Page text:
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March 5, 2010 at 10:29 AM

Cliff Lee ready for games, Felix Hernandez still being held off

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Just got back from the big games of the day, those being the simulated ones thrown this morning by Cliff Lee and Felix Hernandez. Lee faced live hitters for two innings and while he tailed off in the end, he’s still seen as ready for game action.
The hitters were told not to swing on Hernandez, only to track balls. That way, he could get comfortable throwing and go full-throttle without holding back.
“That’s what I was looking for, just to feel good,” Hernandez said, adding that he threw all of his pitches.”
The team is easing him along slowly since he’s thrown fewer pitches than Lee in bullpen sessions. In fact, while the team had previously said Hernandez would throw about 28 innings this spring, that’s now been scaled all the way down to 20.
Naturally, that would appear to be something that should set off an alarm bell or two. After all, Lee is the guy coming off foot surgery and Hernandez is now being eased in there even slower than the lefty.
So, I asked manager Don Wakamatsu about it.

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His answer? That he had miscalculated on the number of innings thrown by Hernandez at the World Baseball Classic last season, a number that was actually lower than he’d first thought.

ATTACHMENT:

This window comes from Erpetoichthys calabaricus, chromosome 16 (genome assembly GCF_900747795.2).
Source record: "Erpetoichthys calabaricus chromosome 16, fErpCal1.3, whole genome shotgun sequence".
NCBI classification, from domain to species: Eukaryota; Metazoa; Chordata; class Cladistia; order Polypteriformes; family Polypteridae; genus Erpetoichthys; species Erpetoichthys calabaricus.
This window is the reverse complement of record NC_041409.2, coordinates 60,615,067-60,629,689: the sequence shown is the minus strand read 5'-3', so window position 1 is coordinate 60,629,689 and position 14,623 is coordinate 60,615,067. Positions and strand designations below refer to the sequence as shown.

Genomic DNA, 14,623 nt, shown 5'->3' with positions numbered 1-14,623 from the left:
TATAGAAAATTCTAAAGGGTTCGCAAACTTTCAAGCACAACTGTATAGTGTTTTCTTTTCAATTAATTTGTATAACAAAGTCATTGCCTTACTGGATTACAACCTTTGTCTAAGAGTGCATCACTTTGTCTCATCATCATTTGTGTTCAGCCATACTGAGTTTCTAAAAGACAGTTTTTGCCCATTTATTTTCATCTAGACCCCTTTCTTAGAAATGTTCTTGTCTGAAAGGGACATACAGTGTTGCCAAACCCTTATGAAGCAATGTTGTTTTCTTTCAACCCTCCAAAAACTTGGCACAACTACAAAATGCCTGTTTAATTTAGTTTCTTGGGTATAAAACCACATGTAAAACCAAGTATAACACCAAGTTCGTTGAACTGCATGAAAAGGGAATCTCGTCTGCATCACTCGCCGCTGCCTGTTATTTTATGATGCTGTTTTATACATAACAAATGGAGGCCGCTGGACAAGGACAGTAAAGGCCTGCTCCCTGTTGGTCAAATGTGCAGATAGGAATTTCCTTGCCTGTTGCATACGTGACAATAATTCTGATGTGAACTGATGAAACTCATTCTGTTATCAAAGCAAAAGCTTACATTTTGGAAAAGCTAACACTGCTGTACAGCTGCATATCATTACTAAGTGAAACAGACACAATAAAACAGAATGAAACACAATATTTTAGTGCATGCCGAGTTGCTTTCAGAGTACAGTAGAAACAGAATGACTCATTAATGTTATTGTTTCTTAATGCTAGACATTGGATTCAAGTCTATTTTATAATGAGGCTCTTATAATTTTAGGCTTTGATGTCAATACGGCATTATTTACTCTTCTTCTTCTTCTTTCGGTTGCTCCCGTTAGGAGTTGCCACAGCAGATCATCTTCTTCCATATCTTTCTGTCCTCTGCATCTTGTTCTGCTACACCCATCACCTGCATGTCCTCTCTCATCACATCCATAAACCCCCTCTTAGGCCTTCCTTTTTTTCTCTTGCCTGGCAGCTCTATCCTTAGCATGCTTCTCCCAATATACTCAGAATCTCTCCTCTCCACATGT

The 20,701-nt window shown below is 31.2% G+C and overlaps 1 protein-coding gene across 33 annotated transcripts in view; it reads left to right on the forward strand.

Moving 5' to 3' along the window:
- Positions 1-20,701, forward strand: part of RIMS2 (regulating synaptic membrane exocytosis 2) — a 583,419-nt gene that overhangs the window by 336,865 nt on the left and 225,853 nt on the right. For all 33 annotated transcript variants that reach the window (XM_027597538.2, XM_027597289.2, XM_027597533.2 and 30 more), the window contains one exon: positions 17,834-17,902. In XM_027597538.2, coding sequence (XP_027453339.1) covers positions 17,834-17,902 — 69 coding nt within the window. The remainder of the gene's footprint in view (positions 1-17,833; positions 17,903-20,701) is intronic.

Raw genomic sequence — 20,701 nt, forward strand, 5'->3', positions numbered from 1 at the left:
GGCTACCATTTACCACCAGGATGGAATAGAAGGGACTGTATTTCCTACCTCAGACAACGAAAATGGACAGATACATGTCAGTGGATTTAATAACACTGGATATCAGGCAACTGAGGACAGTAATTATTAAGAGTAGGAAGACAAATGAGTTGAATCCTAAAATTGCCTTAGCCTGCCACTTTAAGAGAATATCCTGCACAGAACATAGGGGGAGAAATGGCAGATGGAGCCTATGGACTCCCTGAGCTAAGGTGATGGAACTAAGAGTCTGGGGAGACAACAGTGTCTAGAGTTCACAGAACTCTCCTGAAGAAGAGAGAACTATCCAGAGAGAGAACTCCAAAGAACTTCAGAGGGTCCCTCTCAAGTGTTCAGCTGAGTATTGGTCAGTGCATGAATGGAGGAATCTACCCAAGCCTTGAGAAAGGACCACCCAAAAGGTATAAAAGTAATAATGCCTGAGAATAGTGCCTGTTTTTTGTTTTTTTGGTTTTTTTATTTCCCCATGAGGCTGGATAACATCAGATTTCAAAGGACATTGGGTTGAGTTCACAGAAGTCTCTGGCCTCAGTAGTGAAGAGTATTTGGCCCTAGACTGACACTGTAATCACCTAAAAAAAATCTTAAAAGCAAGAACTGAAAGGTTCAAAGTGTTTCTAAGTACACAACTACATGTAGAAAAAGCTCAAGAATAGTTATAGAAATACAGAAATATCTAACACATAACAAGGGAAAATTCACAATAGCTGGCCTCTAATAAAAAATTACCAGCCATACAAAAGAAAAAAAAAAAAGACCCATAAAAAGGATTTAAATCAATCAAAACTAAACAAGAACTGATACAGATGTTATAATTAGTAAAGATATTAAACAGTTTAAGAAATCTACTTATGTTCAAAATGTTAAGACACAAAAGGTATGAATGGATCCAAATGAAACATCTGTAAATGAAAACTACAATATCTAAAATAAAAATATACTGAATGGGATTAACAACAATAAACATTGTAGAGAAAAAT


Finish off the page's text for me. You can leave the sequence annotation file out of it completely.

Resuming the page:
“I thought that he threw more in the WBC, but when we went back and looked at it, he didn’t have as many as we thought,” Wakamatsu said. “He had 14 in spring (training).”
Hernandez threw 8 2/3 innings at the WBC for Venezuela, then threw the 14 additional frames in Cactus League action Wakamatsu refered to, giving him 22 2/3 innings for the entire spring. In the end, the team felt he had a heavy workload last year.
So, the innings he’ll now be throwing this spring has been downgraded to reflect that.
The team is obviously being extra cautious in regards to Hernandez, who threw 238 2/3 innings last season. We’ve all heard of the studies that warn that too big an innings jump for young pitchers can be detrimental to their arms.
The Mariners are clearly aware of this and doing all they can to limit his workload this spring. They insist Hernandez isn’t hurt. And to be honest, seeing is believing. Hernandez threw 19 pitches this morning and his stuff looked in top form — better than Lee’s package of 33 pitches, to be honest. Please note, however, that it’s different when hitters aren’t swinging at your stuff.
Lee allowed two singles, two walks and one official hit by pitch (he grazed another hitter, who did not take his base) to a group of low level minor leaguers.
“I wasn’t locating the way I wanted to,” Lee said. “But first time facing live hitters, it’s not a big deal. My body feels all right, that’s the main thing for me right now.”
Hernandez will get one more simulated game in a couple of days and then, if all goes well, be pencilled in for a real game.
The word on David Aardsma is that he’s OK. We told you yesterday that the team suspected this was not a serious problem and is only being extra cautious. Expect him to miss an outing and then get back in there.



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